Team Uni branching out

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Team Uni was in effect yesterday. After much practice with the Tour de Comic-Con, it was time to branch into the cycling realm with the Tour of California. parakkum loaned the necessary video capture equipment, offtopicartisan shot the video and reconnoitered the course, and I shot photos.

The hardest stretch was when ota initiated the sprint from Telegraph Hill down to the Embarcadero so that we could catch the podium presentation. Or perhaps the hardest stretch was when we had to walk back up Telegraph Hill to get to my car.

Tour of California Prologue

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Levi

The prologue for the Tour of California was awesome -- thanks ota for coming along and also shooting video (stage summary). Also awesome? My Canon 30D.

Your sport does dope

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In a previous rant, I argued that all sports have doping problems, and that if dopers aren't being caught, it is because the sport isn't trying. I rhetorically asked, "Do golfers dope?" intending for the answer to be yes, but not expecting to see the following in the World Anti-Doping Agency's (WADA) 2005 report on doping tests with "adverse analytical findings":

  • Golf: 5.21% (20/384)
  • Cycling: 3.78% (482/12,751)
  • Baseball: 3.69% (390/10,580)
  • Ice Hockey: 2.87% (79/2,751)
  • Curling: 2.58% (9/349)
  • Soccer: 1.46% (343/23,478)
  • Table Tennis: 1.40% (11/787)
  • Chess: 0% (0/51)

These stats don't actually measure how clean a sport really is and they do mix in drugs that are banned but not performance enhancing. Nevertheless, golfers do dope, chess players apparently do not, but that only adds to the evidence that chess is not a sport ;).

WADA 2005 Report (found this via Leen Tuk's letter to VeloNews)

Millennium Park

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Five things I really liked about Millennium Park in Chicago:

  • The Cloud Gate sculpture (i.e. metal bean): I had seen many photos of this, and I didn't quite get it; it just looked like a giant funhouse mirror. But today I stood next to it and realized that, standing in the right spot, you can get impossible views of Chicago that are wonderful to take in. You can see the skyscrapers to the east and north of the park lined up side by side as well as the architecture in the park itself, all from one vantage point. And it's fun to watch distorted images of yourself.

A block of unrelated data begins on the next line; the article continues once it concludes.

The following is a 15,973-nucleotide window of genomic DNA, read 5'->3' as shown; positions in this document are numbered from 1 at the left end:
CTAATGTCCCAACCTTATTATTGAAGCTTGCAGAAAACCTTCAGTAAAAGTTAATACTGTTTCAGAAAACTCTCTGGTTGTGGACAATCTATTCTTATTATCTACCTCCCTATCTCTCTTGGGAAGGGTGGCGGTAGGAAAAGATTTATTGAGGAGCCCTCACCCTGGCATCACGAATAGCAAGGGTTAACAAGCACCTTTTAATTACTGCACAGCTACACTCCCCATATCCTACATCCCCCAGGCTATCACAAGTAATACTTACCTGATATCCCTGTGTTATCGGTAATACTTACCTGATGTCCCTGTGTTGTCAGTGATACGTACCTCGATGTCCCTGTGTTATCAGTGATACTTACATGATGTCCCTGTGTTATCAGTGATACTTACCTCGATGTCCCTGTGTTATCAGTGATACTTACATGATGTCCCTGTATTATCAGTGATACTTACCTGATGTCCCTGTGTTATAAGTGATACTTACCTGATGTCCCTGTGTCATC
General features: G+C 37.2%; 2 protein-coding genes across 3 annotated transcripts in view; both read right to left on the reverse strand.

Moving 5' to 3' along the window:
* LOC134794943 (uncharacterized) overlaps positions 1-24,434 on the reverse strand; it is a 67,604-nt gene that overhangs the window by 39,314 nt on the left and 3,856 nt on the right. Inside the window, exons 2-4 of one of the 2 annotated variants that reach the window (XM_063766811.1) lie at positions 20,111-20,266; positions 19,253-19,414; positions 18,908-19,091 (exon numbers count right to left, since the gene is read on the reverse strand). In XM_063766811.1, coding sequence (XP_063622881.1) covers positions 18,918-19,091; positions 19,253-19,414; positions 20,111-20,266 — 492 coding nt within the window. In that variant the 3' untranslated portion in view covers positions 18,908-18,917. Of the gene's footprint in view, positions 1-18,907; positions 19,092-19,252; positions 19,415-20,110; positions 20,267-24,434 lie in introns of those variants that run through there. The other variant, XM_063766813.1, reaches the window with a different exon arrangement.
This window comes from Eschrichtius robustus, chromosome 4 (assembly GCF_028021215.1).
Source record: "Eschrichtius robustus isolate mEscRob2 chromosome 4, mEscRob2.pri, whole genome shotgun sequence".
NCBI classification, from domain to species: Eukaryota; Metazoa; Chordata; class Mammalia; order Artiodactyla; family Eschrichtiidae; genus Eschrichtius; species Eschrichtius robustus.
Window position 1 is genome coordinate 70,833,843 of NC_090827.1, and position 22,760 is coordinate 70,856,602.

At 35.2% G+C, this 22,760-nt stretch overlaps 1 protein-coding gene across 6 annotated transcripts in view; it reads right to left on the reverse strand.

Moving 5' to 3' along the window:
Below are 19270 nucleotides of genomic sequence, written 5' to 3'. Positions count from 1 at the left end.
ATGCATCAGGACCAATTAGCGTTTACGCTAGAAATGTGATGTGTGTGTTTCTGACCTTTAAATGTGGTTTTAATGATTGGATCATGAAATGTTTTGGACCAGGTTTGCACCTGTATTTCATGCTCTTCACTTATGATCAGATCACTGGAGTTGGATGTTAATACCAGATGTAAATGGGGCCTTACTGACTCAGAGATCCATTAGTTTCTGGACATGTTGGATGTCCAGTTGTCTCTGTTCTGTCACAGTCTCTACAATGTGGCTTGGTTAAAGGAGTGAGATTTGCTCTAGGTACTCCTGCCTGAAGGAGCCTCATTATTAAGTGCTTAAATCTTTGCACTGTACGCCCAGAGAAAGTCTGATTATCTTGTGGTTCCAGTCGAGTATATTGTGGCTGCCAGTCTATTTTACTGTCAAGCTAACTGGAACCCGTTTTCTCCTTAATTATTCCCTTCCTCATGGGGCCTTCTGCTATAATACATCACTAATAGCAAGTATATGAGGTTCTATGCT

• McDonald's Cycle Center: there's free bike parking in a very secure facility (bike cops use it) and for $99/year or $15/month you can get use of a reserved bike parking area, a personal locker, and use of showers -- it's like a club for bikers. There's towel service for $1/use and the whole facility is indoors. It makes biking feel very upscale and luxurious. I like.

  • Gehry's Pritzker Pavilion/Great Lawn: As I walked over to Millennium Park, I was noting to myself how cool the naked architecture of the El train system in Chicago is: every support beam and bolt is right there for you to see. When I got to Gehry's typical twisting and undulating metal sheets in Millennium Park, I thought it was a really great match:

    • From the front, you just see metal sheets, but walk just a bit to the side and you get to see all the support structure exposed.
    • The Great Lawn itself has this canopy overhead that is stripped down to just beams, speakers, and lights. There was a jazz ensemble rehearsal while I was there and I enjoyed listening to it as families played soccer and frisbee around me. The canopy of speakers just drops sound down on you so you feel properly immersed.
    • There is naked concrete (ala Ando) used for ramps, staircases and supports.
  • Gehry's BP bridge: this serpentine bridge is a great way to approach the Pritzker Pavilion -- too bad you're more likely to be leaving rather than entering on this bridge, as I really enjoyed how the bridge introduced the pavilion.

  • Crown Fountain: I could care less about the images of faces projected onto these two mini-towers, but it's fun to see families bringing their kids to play and run around in the fountains shooting off each tower. I was tempted to run around myself, but I didn't have a towel.

This does mean that I pretty much liked the entire park, though I did leave out the gardens, which I felt were impersonally wraped in metal, as well as the Wrigley Square area, which was overly classic that it just felt flat in that environment. It will be interesting when the Renzo Piano's Modern Wing addition to the Chicago Art Institute is done: part of the plan is to add a very long pedestrian bridge from the park to the new wing. The linkage, I hope, will add even more to the park.

Doping and tarnished sports

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The first week of July is fun in that I get to watch two great international sports competitions: Tour de France and World Cup. By far, the Tour is much more interesting to me because I appreciate a sport that, to me, has a greater sense of nobility: soccer players whine and dive, a cyclist waits if an opponent crashes. When I explain this to random, the topic of Operation Puerto and doping often gets brought up, which brings me to the point of this little post: what, you don't think your sport dopes?

Watch old footage of your favorite sport. What often strikes me with baseball, soccer, football, etc.. is how small everyone looks. While there are modern training techniques and perhaps greater dedication by pro athletes, do you honestly believe that the sub on the bench looks more fit than Pele because he eats better vitamins? I remember a sports article for several years ago -- possibly SI or ESPN -- profiling linebacker Bill Romanowski's modern training techniques with specifically tailored supplements from a sports lab. As it later turns out, that lab: Balco; those supplements: steroids and HGH, among others.